Teen drivers in West Virginia should be aware of the risks they run both before and after they obtain their license. A study conducted by the National Institutes for Health and Virginia Tech University has shown that teens have a higher risk for crashes and near-misses with other vehicles after they start to drive alone.
Researchers analyzed the behaviors of 90 teen drivers in Virginia from the time they received their learner’s permit to the time they became licensed. The study period ended one year after drivers obtained their license. It was discovered that the first three months for licensed drivers were the most dangerous: teens were eight times more likely to crash in that time period than in their last three months with a learner’s permit.
For the study, researchers used dashcams to observe both the road and the driver and had software record speed and braking data. They found that teens were generally more cautious than adults at night and in bad weather but drove worse on clear, bright days. Teens exhibited unsafe behaviors like severe turning, harsh braking and excessively fast acceleration. The authors conclude that parental supervision keeps teens from learning certain skills and encourage a better understanding of how teens can learn these skills. They also recommend a gradual decrease in supervision once drivers are licensed.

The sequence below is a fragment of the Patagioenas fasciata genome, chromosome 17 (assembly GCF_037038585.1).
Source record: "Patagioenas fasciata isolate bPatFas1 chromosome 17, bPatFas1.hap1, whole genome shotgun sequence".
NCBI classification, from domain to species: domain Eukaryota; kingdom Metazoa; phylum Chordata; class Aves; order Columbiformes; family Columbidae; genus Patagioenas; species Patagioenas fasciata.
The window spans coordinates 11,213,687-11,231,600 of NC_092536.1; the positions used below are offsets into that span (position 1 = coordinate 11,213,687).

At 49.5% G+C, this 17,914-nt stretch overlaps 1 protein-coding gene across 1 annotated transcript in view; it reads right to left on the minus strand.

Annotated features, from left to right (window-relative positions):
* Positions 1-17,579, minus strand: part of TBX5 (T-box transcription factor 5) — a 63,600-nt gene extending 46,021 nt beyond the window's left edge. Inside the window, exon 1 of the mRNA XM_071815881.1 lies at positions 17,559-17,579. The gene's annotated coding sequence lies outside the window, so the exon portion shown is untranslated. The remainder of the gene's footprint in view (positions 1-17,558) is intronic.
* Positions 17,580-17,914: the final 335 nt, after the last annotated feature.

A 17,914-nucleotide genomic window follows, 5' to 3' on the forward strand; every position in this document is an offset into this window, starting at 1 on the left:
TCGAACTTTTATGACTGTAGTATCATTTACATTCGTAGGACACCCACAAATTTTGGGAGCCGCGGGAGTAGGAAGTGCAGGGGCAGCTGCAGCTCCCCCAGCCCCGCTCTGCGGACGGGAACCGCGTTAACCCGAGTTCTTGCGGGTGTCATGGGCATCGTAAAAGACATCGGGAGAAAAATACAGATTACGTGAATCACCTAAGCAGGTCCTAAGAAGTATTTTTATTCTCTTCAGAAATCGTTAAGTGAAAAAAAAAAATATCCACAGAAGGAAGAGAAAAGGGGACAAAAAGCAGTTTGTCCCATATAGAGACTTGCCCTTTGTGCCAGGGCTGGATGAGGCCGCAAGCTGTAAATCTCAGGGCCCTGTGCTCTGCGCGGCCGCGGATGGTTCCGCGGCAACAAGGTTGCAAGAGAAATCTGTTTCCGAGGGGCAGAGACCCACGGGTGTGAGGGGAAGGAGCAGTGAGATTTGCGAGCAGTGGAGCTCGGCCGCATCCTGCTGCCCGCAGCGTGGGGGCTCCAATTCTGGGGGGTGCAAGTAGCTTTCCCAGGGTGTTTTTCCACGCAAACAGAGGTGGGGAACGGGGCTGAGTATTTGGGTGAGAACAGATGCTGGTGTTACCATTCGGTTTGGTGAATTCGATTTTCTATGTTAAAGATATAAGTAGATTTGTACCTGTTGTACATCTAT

If the trend is not addressed, teens will continue to engage in negligent driving and get into crashes. Occupants of other vehicles who are injured might want to meet with an attorney to pinpoint the party or parties who should be held financially responsible, which in some cases could include the driver’s parents.